"Zealots" tend to provide one-sided arguments - "linux is good, FOSS is the only right way". Great. As a result of such statements, there will be upset users in the forums later, saying something like "I was lured into installing this distro by promises of free windows replacement, now I can't boot anything, help". So, nobody is going to benefit from promoting linux like this. Heck, I even saw an adult programmer who managed to nuke his vista partition due to some kind of rare linux ntfs driver glitch I never experienced myself. It makes sense to keep in mind that all GPL software comes "AS IS, without warranty of any kind".

Quote:
Originally Posted by MrCode View Post
Well, thanks for quite blatantly telling us what to do. (:rolleyes:)
You should reread original post. It says "Before promoting linux/opensource, I'd recommend to (...) get a few years of experience in software development on both platforms"

Quote:
Originally Posted by MrCode View Post
So I guess I should maybe think about wiping the Arch install on the desktop I'm posting this from, then? It does still have XP on it (which I do still use on occasion)... Speaking of which, I must be in for it big time with my laptop, because I completely overwrote the copy of Windows 7 that came pre-installed on it (i.e. Linux is the only OS on it), and I'm only 19. :eek:Shock and horror!:eek:
In my opinion, you skipped the word, misinterpreted my post/intentions, took it all personally and are currently overreacting. I'd recommend to reread original post, think and post a rational reply if you still feel like it.

Quote:
Originally Posted by dalek View Post
What about me? I'm 43. I worked on puters for several years and changed careers when windows 3.1 came out. I got so tired of sitting there changing floppies. So, let's check off your list. I'm out of school. I've had some jobs including computer related ones. I run Linux and ONLY Linux here. I'm familiar with both windows and Linux and in my opinion, Linux is far better. I wouldn't use windows if it was free. Actually, I wouldn't use windows if they were paying me to use it.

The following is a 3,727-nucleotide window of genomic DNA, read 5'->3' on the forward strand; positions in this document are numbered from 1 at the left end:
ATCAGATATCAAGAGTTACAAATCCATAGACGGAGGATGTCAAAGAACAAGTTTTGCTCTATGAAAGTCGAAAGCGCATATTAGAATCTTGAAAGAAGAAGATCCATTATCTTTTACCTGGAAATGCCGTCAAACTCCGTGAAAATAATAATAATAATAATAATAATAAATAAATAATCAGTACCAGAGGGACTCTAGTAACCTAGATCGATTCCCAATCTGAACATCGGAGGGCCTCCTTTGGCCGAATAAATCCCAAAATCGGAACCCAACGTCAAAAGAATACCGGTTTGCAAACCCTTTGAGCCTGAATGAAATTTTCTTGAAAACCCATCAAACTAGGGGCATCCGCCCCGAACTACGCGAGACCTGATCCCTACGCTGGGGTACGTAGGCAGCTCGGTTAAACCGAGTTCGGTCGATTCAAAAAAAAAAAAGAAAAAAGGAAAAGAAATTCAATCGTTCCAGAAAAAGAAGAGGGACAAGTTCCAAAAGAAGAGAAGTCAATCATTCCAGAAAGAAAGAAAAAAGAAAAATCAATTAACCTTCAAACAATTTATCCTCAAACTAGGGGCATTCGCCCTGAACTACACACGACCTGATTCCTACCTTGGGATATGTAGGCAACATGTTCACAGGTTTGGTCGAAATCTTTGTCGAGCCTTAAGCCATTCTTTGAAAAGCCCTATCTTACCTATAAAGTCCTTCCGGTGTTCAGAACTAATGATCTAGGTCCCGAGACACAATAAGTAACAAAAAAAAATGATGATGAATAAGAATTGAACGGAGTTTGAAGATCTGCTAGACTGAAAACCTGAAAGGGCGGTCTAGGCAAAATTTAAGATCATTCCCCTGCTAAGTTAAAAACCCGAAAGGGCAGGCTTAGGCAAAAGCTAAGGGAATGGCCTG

Since you said "in my opinion, Linux is far better", I have no quarrel with you.

Quote:
Originally Posted by dalek View Post
I have a idea tho. Read your post and take you own advice. Neat huh? :Pengy:
Finished school long time ago, doing cross-platform Qt-based development on windows platform as my job. Spent few years with slackware until I got sick of update scheme, although learning distro was useful for me as a programmer. Still wouldn't recommend linux to everybody(except a good programmers) as a result of maintaining parent's linux machine for year (until I gave up and replaced contents with WinXP). So, which part of my own advice should I take? I already know that for a normal user, both windows and linux are too far from perfect.
 
Old 02-03-2011, 05:12 AM   #490
lupusarcanus
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Originally Posted by SigTerm View Post
Massive blah blah.
We are not responsible for other users.
 
Old 02-03-2011, 05:30 AM   #491
TobiSGD
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Quote:
Originally Posted by leopard View Post
We are not responsible for other users.
What has this to do with the post from SigTerm? I can understand his opinion, and it makes sense to me.
 
Old 02-03-2011, 07:53 AM   #492
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Quote:
Originally Posted by SigTerm View Post